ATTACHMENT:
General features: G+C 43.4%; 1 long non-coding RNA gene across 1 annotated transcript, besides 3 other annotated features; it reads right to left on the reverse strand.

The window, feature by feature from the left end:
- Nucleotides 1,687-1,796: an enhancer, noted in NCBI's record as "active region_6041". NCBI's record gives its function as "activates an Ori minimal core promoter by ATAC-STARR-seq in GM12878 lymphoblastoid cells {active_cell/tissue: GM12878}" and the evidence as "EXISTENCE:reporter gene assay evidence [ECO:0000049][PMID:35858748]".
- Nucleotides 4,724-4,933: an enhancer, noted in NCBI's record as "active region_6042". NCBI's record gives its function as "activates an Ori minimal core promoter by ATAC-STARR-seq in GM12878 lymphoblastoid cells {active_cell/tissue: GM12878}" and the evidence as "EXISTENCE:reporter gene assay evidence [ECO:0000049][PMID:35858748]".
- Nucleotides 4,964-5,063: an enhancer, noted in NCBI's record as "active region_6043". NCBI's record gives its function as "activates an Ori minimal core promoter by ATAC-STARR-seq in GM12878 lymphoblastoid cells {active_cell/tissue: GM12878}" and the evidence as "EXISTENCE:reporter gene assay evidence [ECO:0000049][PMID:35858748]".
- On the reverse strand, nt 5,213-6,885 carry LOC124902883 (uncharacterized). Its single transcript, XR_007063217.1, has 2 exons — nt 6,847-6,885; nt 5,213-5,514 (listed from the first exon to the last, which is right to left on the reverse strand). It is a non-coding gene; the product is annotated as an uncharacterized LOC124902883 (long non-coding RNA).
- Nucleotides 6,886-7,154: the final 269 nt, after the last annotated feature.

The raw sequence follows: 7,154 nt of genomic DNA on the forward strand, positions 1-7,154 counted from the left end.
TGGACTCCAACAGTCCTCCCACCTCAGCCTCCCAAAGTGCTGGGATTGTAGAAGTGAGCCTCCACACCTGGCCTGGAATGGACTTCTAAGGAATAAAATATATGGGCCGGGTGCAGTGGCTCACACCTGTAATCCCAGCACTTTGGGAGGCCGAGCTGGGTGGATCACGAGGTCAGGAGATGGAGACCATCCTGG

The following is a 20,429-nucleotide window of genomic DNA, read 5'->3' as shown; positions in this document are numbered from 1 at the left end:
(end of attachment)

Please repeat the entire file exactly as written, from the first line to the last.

General features: G+C 43.4%; 1 long non-coding RNA gene across 1 annotated transcript, besides 3 other annotated features; it reads right to left on the reverse strand.

The window, feature by feature from the left end:
- Nucleotides 1,687-1,796: an enhancer, noted in NCBI's record as "active region_6041". NCBI's record gives its function as "activates an Ori minimal core promoter by ATAC-STARR-seq in GM12878 lymphoblastoid cells {active_cell/tissue: GM12878}" and the evidence as "EXISTENCE:reporter gene assay evidence [ECO:0000049][PMID:35858748]".
- Nucleotides 4,724-4,933: an enhancer, noted in NCBI's record as "active region_6042". NCBI's record gives its function as "activates an Ori minimal core promoter by ATAC-STARR-seq in GM12878 lymphoblastoid cells {active_cell/tissue: GM12878}" and the evidence as "EXISTENCE:reporter gene assay evidence [ECO:0000049][PMID:35858748]".
- Nucleotides 4,964-5,063: an enhancer, noted in NCBI's record as "active region_6043". NCBI's record gives its function as "activates an Ori minimal core promoter by ATAC-STARR-seq in GM12878 lymphoblastoid cells {active_cell/tissue: GM12878}" and the evidence as "EXISTENCE:reporter gene assay evidence [ECO:0000049][PMID:35858748]".
- On the reverse strand, nt 5,213-6,885 carry LOC124902883 (uncharacterized). Its single transcript, XR_007063217.1, has 2 exons — nt 6,847-6,885; nt 5,213-5,514 (listed from the first exon to the last, which is right to left on the reverse strand). It is a non-coding gene; the product is annotated as an uncharacterized LOC124902883 (long non-coding RNA).
- Nucleotides 6,886-7,154: the final 269 nt, after the last annotated feature.

The raw sequence follows: 7,154 nt of genomic DNA on the forward strand, positions 1-7,154 counted from the left end.
TGGACTCCAACAGTCCTCCCACCTCAGCCTCCCAAAGTGCTGGGATTGTAGAAGTGAGCCTCCACACCTGGCCTGGAATGGACTTCTAAGGAATAAAATATATGGGCCGGGTGCAGTGGCTCACACCTGTAATCCCAGCACTTTGGGAGGCCGAGCTGGGTGGATCACGAGGTCAGGAGATGGAGACCATCCTGG

The following is a 20,429-nucleotide window of genomic DNA, read 5'->3' as shown; positions in this document are numbered from 1 at the left end: